Oh how we took the P*** out oh him the following Monday morning

  4. Paul Taylor Paul Taylor - January 24, 2014

    Tears in my eyes…… :-D

  5. Darren - January 24, 2014

    I assume this van was without servo assistance?

    We had a mk3 Marina (575) pickup, again with drums all round but graced with a servo, this was a very strange animal: up to about 25 MPH a prod of the pedal would remind you this vehicle had static seat belts, but over 40 it would fade faster than a red Astra’s bonnet!

    At the same time I bought a late Ital 1.7SLX with servo discs on front and drums behind, this was paradoxically exactly just the opposite!
    Father refused to pilot the Ital with it’s low speed grind to halt system but would quite happily bomb about in the pick-up.

    Rated at 10cwt or presumably 575kgs? the truck ought to have been safe carrying that weight- but load it up and handling was akin to pushing a wheelbarrow loaded with a waterbed.

    Interestingly both sailed through MOT tests with their respective braking anomalies!

    Happy Days.

  6. Richard16378 - January 24, 2014

    Supposedly all the Capris had the same brake system accross the range, from 1.3 to 3.0, which must have made stopping in a speeding fully loaded V6 interesting.

  7. Alexander Boucke - January 24, 2014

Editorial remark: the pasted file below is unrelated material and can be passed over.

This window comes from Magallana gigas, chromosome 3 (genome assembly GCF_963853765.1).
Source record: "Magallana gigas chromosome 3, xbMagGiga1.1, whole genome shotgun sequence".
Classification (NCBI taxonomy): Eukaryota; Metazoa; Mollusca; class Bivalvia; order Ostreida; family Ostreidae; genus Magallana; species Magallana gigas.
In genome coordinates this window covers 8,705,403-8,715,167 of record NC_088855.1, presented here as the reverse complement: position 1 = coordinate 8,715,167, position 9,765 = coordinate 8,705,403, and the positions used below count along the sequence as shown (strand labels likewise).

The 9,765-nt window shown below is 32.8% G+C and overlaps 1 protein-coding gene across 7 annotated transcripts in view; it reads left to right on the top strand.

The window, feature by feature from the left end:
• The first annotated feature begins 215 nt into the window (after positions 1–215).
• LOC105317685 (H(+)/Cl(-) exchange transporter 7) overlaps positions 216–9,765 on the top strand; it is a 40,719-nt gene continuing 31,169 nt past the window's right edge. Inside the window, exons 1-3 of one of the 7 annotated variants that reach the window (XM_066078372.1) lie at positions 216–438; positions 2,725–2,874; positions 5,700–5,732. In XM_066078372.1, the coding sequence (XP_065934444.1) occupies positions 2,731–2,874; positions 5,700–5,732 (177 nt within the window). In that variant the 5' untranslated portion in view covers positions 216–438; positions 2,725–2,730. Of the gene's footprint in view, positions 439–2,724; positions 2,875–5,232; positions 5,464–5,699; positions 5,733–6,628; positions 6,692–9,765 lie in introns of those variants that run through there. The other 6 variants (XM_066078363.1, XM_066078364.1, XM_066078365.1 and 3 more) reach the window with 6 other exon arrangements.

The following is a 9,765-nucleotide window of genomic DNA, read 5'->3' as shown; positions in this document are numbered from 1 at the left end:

Rover did the same – I found the brakes on the old 216GSI merely adequate, thinking that the same setup was used in the Coupé with the heavy and mightily strong turbo up front is slightly scary…

  8. Chris Baglin - January 24, 2014

    I didn’t know they did the Marina van with a 1.1- as that engine wasn’t used in the car version. Was it a Postman Pat special?

    And is it true that the van handled better than the car?

  9. The Wolseley Man - January 24, 2014

    A really good read but I must correct the reference to ‘Health and Safety’ as a cause for the demise of scrap yards. This is (like half a dozen myths received every week in this industry) just not true.
    The Health and Safety Executive have little interest in scrap yards unless the operation is run in an unsafe manner – likely to get someone (possibly a child), hurt.
    What has had a huge impact into scrap yard operations is the Environmental Agency and insurance companies. Just like the shop assistant who told the customer they had to take the box with their new shoes because of ‘elf-n-safety’ and the dog show that stopped serving hot drinks because of ‘elf-n-safety’ – it’s easier to blame them than deal with the truth.
    A third and even bigger culprit of misrepresentation is the ignorance of management and staff who couldn’t do a reasonable risk assessment to save their lives. The result – over zealous and unduly restrictive rules – but precious little connection with anything the HSE have promoted.
    As I’ve commented elsewhere on this site, I sadly miss the old fashioned scrap yard but environmental restrictions, insurance companies inflicting unrealistic dictates (to ensure they won’t ever have a claim) and inappropriate and unfounded behaviours by scrap yard owners and staff -are way ahead of any health and safety in causing their demise.